The early two-goal lead made a St. Joseph comeback very unlikely.

    “We always like to get out like that in the first half because we find it makes us more comfortable,” NW-Catholic head coach Todd Sadler said. “But we knew we would need four or five goals to beat this team because they well not quit, and they didn’t.”

    St. Joseph proved that early in the second half, putting constant pressure on freshman goalie Kelsey Dornfried (6 saves) over the first 20 minutes.

    Senior Katie Danaher had a couple of great attempts on direct kicks from 30 yards out, one of which was headed wide by Toole and another just grazed the top of the crossbar.

    The Cadets finally broke through as Grasso took a pass from Bike out of the right corner and quickly banged it past Dornfried for the goal.

    Despite eliminating St. Joseph 4-1 in last year’s Class M semifinals, the Indians feared taking on a motivated and talented team like St. Joseph.

    “No matter the score last year, we never went into this game saying it was going to be easy,” Sadler said. “We knew they were one of the best teams in the state, and they played like it.”

    One play summed up St. Joseph’s night, possibly its season. It happened with 27 minutes left in the second half. Medina got past Toole inside the St. Joseph zone after winning a 50/50 ball. That left Medina open for a 1-on-1 run at the goal. But Danaher came flying up out of the midfield, caught Medina from behind and blocked a shot on the right side.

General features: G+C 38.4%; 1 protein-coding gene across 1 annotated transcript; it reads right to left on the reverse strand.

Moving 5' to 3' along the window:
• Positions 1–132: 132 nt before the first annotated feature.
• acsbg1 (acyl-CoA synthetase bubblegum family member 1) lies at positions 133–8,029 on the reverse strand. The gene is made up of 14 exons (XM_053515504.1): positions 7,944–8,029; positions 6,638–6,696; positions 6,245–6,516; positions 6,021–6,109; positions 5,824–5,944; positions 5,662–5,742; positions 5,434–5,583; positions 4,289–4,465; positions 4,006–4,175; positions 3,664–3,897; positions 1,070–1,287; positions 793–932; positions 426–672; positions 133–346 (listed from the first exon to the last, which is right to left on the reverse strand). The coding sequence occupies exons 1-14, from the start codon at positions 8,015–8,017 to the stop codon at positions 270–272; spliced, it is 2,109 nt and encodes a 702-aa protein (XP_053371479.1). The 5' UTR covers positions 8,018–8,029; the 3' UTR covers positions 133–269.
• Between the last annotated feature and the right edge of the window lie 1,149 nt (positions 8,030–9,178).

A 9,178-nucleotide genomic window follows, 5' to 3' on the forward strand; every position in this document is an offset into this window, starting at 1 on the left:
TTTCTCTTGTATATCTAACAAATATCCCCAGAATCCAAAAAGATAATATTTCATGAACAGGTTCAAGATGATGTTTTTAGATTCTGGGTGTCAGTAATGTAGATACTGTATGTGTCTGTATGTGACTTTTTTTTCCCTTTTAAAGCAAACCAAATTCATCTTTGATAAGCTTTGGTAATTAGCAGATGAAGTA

The Cadets might have gotten out-run, and at times, out-played. But never out-worked.

    “Every single girls on this team works hard,” Toole said. “That’s what we do. If someone drops back, we just pick her up and keep going.”

    “They definitely worked hard,” Sadler agreed. “They didn’t stop playing hard until the final whistle.”

    Fontaine scored to make it 3-1 with 18:27 left off a feed out of the right corner by Higgins.

    Forced to produce offense, St. Joseph moved Bike from midfield to the front line along with junior All-New England forward Sam Grasso with 20 minutes left. Just a few minutes later, Toole joined the group for added punch.

    While the move produced the potential for scoring, it also lightened the defense and the Indians took advantage, sealing the game on a goal by Bailey Julian with 11:58 left.
    Dornfried, Northwest’s goalie, put the finishing touches on the championship victory with a brilliant one-handed diving save on Marissa Grasso with 6:30 left.

    St. Joseph still has much to be proud of, reaching its third state title game in six years, doing it despite losing Sam Grasso for nine games this season with a leg injury.
    With both Grasso sisters, Toole and Bike all coming back next season, don’t be surprised if the Cadets are right back in the finals.

    “We’re very pleased with what we accomplished,” Nogueira said. “We won the FCIAC championship and reached the Class M finals, losing to a very good team. We only lose two senior starters. All our good players are coming back. So I’m looking forward to next year.”